# Swap sums, change of indices

there are two equations I don't understand.

1. (Probability Theory): $$\sum_{k=1}^{\infty} P(X \ge k) = \sum_{k=1}^{\infty} \sum_{n=k}^{\infty} P(X=n) = \sum_{n=1}^{\infty} \sum_{k=1}^{n} P(X=n) = \dots$$ I really don't get the second equation. I know that you can swap sums if all the addends are non-negative. But why do you change the indices like that?

2. Markov Chains: $$\dots \sum_{n=1}^{\infty} \sum_{k=1}^{n} f_{ij}^{k} \Pi^{n-k}(j,j) = \sum_{k=1}^{\infty} \sum_{m=0}^{\infty} f_{ij}^{k} \Pi^m (j,j) = \dots$$ where $\Pi$ is the transition matrix. This time I know that you replace $n-k$ by $m$, but why is the first sum from 1 to infinity?

Thank you for all your help.

• please provide some additional context (like explaining what you have already done, explaining the notation, etc.) so that people can give a good answer Feb 7, 2017 at 14:12

Those two problems are basically the same, one is the inverse of the other.

It's just the matter of the order in which you take the numbers $n$ and $k$. Let's represent the pairs $(n,k)$ that are included in the sum in a table (a bullet indicates that we include $(n,k)$ in the sum): So in $\sum\limits_{k=1}^{\infty} \sum\limits_{n=k}^{\infty}$ we sum by columns, i.e. we take the sum of each column (for each fixed $k$) and then add all those sums.

On the other hand, in $\sum\limits_{n=1}^{\infty} \sum\limits_{k=1}^{n}$ we sum by rows, i.e. take the sum in each row and add them all together.

In both cases we're using the same set of pairs $(n,k)$, so the sum is the same (of course, given that we can do the swap, which we can, as you noted, because all addends are positive).

The second problem is similar. Let's denote $f_{ij}^{k} \Pi^{m}(j,j) = a_{m,k}$. Then the second problem becomes:

$$\sum\limits_{n=1}^{\infty} \sum\limits_{k=1}^{n} a_{n-k,k}=\sum\limits_{k=1}^{\infty} \sum\limits_{n=k}^{\infty} a_{n-k,k}=\sum\limits_{k=1}^{\infty} \sum\limits_{m=0}^{\infty} a_{m,k},$$ where the first equation follows from what we said earlier, and the second equation just takes $m=n-k$.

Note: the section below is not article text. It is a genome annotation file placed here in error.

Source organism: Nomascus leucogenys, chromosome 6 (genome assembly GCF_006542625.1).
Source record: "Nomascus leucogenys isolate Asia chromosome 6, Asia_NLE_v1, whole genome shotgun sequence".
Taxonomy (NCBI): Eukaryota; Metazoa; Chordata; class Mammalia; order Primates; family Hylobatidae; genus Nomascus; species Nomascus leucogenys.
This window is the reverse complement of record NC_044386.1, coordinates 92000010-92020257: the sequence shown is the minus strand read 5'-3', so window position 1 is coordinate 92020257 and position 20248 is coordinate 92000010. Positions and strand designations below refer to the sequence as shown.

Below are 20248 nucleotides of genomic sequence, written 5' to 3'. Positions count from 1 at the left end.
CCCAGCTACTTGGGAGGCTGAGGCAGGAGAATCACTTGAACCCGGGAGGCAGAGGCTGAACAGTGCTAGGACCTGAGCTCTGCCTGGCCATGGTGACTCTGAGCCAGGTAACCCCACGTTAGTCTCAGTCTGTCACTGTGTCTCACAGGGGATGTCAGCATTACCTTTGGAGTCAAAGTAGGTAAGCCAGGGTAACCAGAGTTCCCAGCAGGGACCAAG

In the first sum, omitting the infinite upper bounds,

$$\begin{cases}1\le k,\\k\le n\end{cases}$$ or $$1\le k\le n.$$

You can transform this system of inequations in the equivalent

$$\begin{cases}1\le n,\\1\le k\le n.\end{cases}$$

(The range of $n$ is clearly $n\ge1$, and for a given $n$, the range of $k$ is $1\le k\le n$.)

Hence

$$\sum_{k=1}^\infty\sum_{n=k}^\infty e_{kn}\equiv\sum_{n=1}^\infty\sum_{k=1}^n e_{kn}.$$

For the second, $$1\le k\le n$$

(the range of $k$ is clearly $k\ge1$, and for a given $k$, $n\ge k$)

or, by the change of variable $m:= n-k$,

$$\begin{cases}1\le k,\\0\le m\end{cases}.$$

$$\sum_{n=1}^\infty\sum_{k=1}^n e_{k,n-k}\equiv\sum_{k=1}^\infty\sum_{m=0}^\infty e_{km}.$$

The general approach is

• find the range of the first summation index,

• for a given value of the first summation index, find the range of the second summation index,

• for a given value of the first and second summation indexes, find the range of the third summation index, and so on.

• simple changes of variables can be useful.

The following representation could also be helpful.

In the first case we can write \begin{align*} \sum_{k=1}^\infty\sum_{n=k}^\infty P(X=n) =\color{blue}{\sum_{1\leq k \leq n<\infty} P(X=n)} =\sum_{n=1}^\infty \sum_{k=1}^n P(X=n) \end{align*}



In the second case we obtain similarly

\begin{align*} \sum_{n=1}^\infty\sum_{k=1}^n f_{ij}^k\prod^{n-k}(j,j) &=\color{blue}{\sum_{1\leq k\leq n<\infty} f_{ij}^k\prod^{n-k}(j,j)}\\ &=\sum_{k=1}^\infty\sum_{n=k}^\infty f_{ij}^k\prod^{n-k}(j,j)\\ &=\sum_{k=1}^\infty\sum_{n=0}^\infty f_{ij}^k\prod^{n}(j,j) \end{align*} In the last line we shift the inner index $n$ to start from $n=0$.